SICSA, a pet adoption center located in Kettering, is moving forward with plans to expand to a new, 25,000-square-foot facility on Washington Church Road in Washington Twp., officials said Tuesday
Township trustees approved the plans Monday night, after the adoption center raised nearly 50 percent of the $5 million needed for the facility.
Scott Paulson, president of the board of trustees for Washington Twp., said he’s excited to welcome the addition, noting that several SICSA volunteers are members of the community.
“We’re happy to have SICSA joining us here in the township,” he said after the trustees approved the plans Monday. “They’ve put a lot of effort into building a world class building. Its going to be a great addition to our community. We’re really excited.”
Nora Vondrell, Executive Director of SICSA, formally announced the expansion Tuesday morning at a press conference.
“Our new home in southern Montgomery County will demonstrate to our community the varied and expanded solutions needed today to face our area’s homeless pet population,” Vondrell said in a statement.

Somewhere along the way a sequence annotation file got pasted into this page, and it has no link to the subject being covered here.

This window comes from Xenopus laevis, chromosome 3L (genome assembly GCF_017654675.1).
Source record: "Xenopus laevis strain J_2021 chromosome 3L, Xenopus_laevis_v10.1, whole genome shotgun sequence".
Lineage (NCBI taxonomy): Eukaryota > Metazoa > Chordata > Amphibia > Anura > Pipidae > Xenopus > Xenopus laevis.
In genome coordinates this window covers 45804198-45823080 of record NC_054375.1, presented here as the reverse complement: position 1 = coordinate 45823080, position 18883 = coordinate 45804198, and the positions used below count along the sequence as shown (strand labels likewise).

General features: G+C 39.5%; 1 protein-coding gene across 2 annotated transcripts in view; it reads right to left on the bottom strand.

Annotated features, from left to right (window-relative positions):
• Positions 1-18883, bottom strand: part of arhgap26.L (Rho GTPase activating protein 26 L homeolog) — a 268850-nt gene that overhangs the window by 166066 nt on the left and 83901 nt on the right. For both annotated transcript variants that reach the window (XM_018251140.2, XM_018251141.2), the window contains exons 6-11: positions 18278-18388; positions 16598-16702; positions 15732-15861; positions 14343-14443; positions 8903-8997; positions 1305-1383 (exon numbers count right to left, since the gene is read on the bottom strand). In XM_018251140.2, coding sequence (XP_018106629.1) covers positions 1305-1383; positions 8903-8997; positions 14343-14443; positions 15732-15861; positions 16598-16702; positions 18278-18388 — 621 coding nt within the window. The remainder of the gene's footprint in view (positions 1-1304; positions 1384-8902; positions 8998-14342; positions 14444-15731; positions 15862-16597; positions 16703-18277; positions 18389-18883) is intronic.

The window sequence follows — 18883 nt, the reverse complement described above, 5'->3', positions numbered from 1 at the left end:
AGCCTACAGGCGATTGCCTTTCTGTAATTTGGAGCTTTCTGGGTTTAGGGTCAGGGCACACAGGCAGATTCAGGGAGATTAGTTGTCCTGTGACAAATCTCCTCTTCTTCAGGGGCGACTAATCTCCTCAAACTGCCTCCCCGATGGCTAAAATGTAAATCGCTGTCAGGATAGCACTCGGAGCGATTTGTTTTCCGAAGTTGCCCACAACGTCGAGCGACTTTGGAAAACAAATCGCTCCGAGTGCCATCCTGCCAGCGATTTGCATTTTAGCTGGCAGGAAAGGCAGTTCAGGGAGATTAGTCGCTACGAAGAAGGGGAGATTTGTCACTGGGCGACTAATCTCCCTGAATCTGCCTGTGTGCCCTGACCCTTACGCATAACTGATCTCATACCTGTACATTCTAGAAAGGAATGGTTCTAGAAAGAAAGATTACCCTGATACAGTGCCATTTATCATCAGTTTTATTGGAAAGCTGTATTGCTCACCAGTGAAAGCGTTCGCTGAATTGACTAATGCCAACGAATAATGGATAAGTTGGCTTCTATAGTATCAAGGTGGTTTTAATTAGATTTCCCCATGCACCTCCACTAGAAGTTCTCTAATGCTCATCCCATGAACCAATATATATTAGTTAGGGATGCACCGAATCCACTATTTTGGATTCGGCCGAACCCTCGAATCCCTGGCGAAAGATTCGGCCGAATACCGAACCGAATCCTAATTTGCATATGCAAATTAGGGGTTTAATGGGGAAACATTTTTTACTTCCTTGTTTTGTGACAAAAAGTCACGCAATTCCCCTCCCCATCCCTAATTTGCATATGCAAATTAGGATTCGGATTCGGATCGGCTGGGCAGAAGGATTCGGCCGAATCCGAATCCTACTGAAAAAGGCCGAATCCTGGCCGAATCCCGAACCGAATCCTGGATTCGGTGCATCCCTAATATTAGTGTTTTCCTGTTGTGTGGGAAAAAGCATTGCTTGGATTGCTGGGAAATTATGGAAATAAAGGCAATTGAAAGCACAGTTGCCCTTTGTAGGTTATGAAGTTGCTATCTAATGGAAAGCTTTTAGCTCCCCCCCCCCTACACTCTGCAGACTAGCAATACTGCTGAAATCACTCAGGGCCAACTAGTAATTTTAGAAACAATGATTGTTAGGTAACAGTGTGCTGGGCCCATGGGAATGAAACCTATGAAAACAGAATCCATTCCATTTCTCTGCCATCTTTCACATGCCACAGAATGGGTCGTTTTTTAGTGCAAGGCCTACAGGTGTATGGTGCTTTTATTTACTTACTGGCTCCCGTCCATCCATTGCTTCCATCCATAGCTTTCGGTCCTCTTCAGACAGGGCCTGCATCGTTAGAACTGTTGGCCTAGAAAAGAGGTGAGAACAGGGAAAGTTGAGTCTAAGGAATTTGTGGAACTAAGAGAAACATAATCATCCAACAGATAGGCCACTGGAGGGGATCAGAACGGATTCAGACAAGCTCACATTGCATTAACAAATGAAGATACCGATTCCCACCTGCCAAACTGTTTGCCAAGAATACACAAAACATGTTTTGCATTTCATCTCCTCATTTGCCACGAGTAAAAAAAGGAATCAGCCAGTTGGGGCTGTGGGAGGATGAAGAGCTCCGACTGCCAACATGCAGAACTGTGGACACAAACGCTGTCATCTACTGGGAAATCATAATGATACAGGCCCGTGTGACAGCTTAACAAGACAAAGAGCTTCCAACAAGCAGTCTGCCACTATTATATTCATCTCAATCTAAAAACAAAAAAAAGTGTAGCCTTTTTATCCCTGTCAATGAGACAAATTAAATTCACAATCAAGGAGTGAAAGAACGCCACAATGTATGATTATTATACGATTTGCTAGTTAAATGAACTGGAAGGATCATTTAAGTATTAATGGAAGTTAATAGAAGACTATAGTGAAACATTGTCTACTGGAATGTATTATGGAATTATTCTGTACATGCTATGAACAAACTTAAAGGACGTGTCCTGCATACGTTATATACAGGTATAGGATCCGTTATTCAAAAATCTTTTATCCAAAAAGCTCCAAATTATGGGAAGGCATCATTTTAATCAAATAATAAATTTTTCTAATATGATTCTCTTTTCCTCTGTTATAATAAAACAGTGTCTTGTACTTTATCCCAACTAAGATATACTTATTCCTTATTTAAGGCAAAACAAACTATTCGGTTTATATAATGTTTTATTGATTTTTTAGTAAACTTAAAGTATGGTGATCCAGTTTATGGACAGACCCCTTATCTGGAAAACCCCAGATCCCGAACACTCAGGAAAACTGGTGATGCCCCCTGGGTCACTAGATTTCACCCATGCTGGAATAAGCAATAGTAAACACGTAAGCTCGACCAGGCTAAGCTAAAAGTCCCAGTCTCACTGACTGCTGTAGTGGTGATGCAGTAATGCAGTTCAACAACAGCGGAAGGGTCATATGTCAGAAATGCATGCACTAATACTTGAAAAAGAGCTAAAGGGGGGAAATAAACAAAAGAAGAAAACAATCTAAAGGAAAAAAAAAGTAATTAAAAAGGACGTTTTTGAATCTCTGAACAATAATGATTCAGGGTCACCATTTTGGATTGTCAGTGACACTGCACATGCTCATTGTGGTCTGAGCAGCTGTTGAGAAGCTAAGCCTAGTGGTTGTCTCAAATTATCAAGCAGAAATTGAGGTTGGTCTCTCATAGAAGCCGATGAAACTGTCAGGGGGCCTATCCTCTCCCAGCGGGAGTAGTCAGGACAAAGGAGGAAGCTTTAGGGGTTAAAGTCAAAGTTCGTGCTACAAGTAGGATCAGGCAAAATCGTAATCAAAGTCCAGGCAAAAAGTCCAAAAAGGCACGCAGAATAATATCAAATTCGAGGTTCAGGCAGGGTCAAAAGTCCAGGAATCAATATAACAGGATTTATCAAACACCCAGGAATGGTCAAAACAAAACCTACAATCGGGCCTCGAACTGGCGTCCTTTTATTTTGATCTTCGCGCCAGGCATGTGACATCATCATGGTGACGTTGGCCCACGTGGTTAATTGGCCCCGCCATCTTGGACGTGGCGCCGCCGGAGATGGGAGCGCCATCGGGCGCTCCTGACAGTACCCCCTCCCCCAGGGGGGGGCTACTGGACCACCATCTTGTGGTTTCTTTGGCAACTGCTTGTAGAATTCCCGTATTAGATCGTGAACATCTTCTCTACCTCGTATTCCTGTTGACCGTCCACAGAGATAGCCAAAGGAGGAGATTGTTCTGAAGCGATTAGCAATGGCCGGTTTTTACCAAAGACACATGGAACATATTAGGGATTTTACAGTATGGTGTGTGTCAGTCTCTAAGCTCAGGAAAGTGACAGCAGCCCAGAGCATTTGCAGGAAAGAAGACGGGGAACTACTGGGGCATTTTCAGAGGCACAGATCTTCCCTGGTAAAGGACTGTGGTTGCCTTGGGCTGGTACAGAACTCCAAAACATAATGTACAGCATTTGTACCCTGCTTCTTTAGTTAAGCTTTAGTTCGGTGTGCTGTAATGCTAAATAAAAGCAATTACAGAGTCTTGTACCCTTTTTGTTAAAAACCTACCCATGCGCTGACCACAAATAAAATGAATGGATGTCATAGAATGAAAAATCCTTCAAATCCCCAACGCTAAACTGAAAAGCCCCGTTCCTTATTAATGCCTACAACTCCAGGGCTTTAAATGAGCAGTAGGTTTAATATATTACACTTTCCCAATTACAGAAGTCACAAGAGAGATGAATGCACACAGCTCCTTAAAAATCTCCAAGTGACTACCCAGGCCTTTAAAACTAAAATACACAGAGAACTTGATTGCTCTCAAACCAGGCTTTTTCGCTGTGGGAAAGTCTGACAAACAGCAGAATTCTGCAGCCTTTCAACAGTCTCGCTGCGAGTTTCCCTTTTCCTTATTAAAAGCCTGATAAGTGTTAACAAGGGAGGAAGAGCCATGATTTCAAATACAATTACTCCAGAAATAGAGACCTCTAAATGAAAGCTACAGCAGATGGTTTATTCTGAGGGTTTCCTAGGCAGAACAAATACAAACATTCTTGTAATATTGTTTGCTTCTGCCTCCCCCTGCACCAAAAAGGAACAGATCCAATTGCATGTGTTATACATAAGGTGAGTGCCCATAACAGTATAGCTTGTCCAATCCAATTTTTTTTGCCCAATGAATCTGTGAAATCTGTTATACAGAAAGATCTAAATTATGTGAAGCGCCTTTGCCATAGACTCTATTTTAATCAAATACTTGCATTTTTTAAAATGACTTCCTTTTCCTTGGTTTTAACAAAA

SICSA adopts about 1,600 cats and dogs and spays/neuters over 2,700 animals annually.
In 2016, SICSA saw the largest number of animal adoptions in the group’s 43-year history – 1,654, according to data from the organization. They’ve had a 46 percent increase in the last five years and 72 percent over the last decade.
SICSA’s facility at 2600 Wilmington Pike in Kettering is about 11,000-square-feet and will remain open. The new adoption center in Washington Twp. will be more than double the size of the Kettering building.
SICSA said ‘significantly’ more volunteers will be needed to support both sites. SICSA has between 700 to 800 volunteers.
According to SICSA, in Montgomery County, 46 percent of all stray animals are euthanized. About six years ago, the rate was around 65 percent. SICSA helps reduce the number of euthanized animals by taking some in from the Montgomery County Animal Resource Center.
SICSA officials said they plan on breaking ground once they’ve raised the full $5 million for the project. Construction is expected to last about a year after the ground breaking.
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